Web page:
Well, then, how to monitor both VHF voice transmission and UHF train telemetry.  If one is not concerned with monitoring NXDN digital radio transmissions, the best best for a portable radio to monitor VHF and UHF is probably the Uniden BC-125AT scanner that I've discussed at length in other posts.  A dual band amateur portable might also be used, but many of these can not monitor both VHF and UHF channels simultaneously.  Also, relatively few amateur radios will tune the VHF analog "splinter channels" created from narrow-banding--this also discussed in many other posts of mine in this forum.  Much the same applies with mobile radios.  Either a multi-band scanner or a dual-band amateur radio is an option, with most all of the same monitoring limitations of portable radios.  The other mobile option is the one that I use and alluded to earlier.  Since I am a licensed amateur radio operator, I already had a dual-band mobile in my railfan vehicle, so, some years back, I simply added a second radio--a commercial NXDN-capable VHF mobile radio--to my vehicle.  I use the commercial radio to monitor the VHF AAR railroad channels, and the amateur dual-band to monitor the UHF telemetry channels.  In many ways, that it the best setup.

I would love to hear about other people's experience monitoring train telemetry.  It certainly may come even more in vogue as voice radio transmissions continue to decrease in the railroad industry.


 



Edited 1 time(s). Last edit at 09/18/21 08:14 by WW.



Date: 09/19/21 08:34
Re: Train telemetry and railfan radio
Author: cchan006

WW Wrote:
-------------------------------------------------------
> I would love to hear about other people's
> experience monitoring train telemetry.  It
> certainly may come even more in vogue as voice
> radio transmissions continue to decrease in the
> railroad industry.

I've been "hunting trains by FRED" (monitoring train telemetry) for several years now. I know there are others who do this, because another railfan mentioned this strategy many years ago, and I adopted it.

Line of sight or not, I've been able to anticipate incoming trains that I can't see, for example on Donner Pass (UP's Roseville Sub), where I get "5 minute warning" from the "chirps" of EOTD and DPUs. That seems consistent with your mention of 2-4 mile range.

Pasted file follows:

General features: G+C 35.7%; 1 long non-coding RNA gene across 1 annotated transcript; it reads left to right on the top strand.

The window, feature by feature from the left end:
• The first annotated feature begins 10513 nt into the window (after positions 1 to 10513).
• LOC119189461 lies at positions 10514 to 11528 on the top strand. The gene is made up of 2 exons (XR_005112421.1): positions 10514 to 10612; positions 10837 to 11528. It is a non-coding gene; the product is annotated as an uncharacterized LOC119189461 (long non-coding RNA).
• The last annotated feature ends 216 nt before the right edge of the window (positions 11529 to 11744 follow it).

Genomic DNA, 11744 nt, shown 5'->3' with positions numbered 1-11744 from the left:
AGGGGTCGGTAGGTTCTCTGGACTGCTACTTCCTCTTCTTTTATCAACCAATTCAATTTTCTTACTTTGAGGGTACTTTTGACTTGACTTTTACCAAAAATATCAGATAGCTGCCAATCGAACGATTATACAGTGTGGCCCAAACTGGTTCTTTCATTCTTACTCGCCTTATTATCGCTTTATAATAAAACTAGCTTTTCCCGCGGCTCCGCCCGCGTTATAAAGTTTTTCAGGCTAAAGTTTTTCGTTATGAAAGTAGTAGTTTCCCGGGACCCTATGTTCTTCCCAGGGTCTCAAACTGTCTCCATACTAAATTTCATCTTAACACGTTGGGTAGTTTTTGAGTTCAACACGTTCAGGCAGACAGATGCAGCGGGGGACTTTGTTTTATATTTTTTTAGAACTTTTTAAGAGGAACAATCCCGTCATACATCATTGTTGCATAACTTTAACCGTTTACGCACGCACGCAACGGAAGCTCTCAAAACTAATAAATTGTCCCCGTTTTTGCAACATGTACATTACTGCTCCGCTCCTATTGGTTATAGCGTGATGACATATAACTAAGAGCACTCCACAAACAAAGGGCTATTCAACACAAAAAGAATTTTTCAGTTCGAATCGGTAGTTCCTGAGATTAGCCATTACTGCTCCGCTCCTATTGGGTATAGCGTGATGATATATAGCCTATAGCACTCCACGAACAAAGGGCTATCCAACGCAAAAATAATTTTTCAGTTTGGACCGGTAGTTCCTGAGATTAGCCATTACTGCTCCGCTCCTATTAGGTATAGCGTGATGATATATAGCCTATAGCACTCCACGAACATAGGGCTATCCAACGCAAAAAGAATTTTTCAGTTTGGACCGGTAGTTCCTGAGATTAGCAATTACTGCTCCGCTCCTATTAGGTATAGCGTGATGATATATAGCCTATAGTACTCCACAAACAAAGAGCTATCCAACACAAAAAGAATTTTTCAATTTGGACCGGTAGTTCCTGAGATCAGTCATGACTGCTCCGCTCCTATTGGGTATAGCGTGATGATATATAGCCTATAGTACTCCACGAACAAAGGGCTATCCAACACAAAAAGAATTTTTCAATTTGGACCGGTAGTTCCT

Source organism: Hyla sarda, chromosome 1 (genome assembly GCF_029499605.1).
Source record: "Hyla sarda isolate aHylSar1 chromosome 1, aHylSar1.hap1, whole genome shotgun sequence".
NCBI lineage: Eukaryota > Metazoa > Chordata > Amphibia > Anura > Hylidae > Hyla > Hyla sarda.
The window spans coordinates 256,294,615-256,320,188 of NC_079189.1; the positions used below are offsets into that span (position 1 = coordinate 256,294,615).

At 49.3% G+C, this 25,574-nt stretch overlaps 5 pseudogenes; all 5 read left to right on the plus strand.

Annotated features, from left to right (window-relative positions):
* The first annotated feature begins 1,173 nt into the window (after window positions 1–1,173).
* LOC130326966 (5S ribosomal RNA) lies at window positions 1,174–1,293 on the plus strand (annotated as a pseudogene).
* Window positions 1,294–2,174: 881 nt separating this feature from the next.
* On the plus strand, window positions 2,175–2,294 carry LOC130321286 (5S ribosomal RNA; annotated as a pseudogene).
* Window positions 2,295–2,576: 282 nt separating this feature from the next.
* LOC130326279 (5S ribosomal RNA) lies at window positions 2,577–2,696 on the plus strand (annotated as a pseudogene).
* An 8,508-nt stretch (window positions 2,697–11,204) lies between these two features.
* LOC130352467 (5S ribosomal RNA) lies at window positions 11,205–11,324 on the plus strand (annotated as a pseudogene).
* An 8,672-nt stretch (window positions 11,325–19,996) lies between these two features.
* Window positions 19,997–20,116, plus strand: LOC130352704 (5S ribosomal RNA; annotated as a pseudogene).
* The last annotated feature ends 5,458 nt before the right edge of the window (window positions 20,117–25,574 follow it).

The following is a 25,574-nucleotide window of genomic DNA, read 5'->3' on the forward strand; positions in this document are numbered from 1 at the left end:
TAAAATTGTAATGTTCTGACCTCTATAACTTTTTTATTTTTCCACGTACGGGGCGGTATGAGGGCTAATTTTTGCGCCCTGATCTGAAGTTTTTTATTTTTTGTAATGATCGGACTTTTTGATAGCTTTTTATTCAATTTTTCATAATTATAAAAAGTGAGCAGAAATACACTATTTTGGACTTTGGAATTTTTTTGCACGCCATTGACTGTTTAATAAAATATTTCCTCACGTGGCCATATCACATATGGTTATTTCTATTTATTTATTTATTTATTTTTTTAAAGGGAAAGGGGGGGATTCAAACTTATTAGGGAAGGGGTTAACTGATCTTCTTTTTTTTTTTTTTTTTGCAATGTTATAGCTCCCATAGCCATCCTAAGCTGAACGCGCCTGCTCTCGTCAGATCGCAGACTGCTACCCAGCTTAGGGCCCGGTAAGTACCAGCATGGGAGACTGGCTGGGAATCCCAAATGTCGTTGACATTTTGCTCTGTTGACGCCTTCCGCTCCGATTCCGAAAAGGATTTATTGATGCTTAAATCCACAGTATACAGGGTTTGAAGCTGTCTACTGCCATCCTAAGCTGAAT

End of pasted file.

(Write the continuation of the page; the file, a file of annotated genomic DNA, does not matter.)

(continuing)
Many of my reports here on TO are result of hunting trains by FRED, at Iowa Interstate, ex-IC (CN) Dubuque Sub, UP's Phoenix Sub and Caliente Sub. Quick TO search says I've been doing this for at least 8 years. I've even compared scanner performance, and my dirt cheap Uniden BC72XLT has consistenly given me "5 minute warnings" while a GRE (Radio Shack Pro 92) with the same antenna was useless, where the train was already visible when I heard the "chirps" and this was at Arizona's open desert (Gila Sub).

Mere hearing the "chirp" isn't enough to guarantee an intercept. Natural intelligence (brain) is required to figure out what to do next. I've done this long enough that I can make guesses on direction and distance (clarity and frequency of "chirps"), and even then I can be wrong.

One obvious location where the "chirps" are confusing is near a yard. Territory with many trains is another obvious circumstance where "chirps" can be confusing. For example, I'd listen to EOTD away from Dubuque Iowa to hunt the less-frequent CN trains, but turned the channel off near Dubuque due to the more frequent BNSF trains on the Aurora Sub.

I'm sure others might want to contribute to this topic, so I'll stop here.



Date: 09/19/21 09:56
Re: Train telemetry and railfan radio
Author: ironmtn

Thanks to you both for this information. I'll have to start practicing this technique, with which I was vaguely familiar, but never really used.